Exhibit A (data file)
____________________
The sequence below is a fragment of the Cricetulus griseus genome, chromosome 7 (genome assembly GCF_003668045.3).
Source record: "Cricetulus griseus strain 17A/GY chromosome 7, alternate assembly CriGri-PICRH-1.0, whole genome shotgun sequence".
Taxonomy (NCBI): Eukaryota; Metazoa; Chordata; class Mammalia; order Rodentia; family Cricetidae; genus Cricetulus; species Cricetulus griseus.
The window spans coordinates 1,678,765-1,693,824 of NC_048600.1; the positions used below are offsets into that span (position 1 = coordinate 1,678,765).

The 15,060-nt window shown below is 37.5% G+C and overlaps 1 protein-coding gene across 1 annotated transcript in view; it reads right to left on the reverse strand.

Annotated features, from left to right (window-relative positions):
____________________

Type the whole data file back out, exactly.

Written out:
The sequence below is a fragment of the Cricetulus griseus genome, chromosome 7 (genome assembly GCF_003668045.3).
Source record: "Cricetulus griseus strain 17A/GY chromosome 7, alternate assembly CriGri-PICRH-1.0, whole genome shotgun sequence".
Taxonomy (NCBI): Eukaryota; Metazoa; Chordata; class Mammalia; order Rodentia; family Cricetidae; genus Cricetulus; species Cricetulus griseus.
The window spans coordinates 1,678,765-1,693,824 of NC_048600.1; the positions used below are offsets into that span (position 1 = coordinate 1,678,765).

The 15,060-nt window shown below is 37.5% G+C and overlaps 1 protein-coding gene across 1 annotated transcript in view; it reads right to left on the reverse strand.

Annotated features, from left to right (window-relative positions):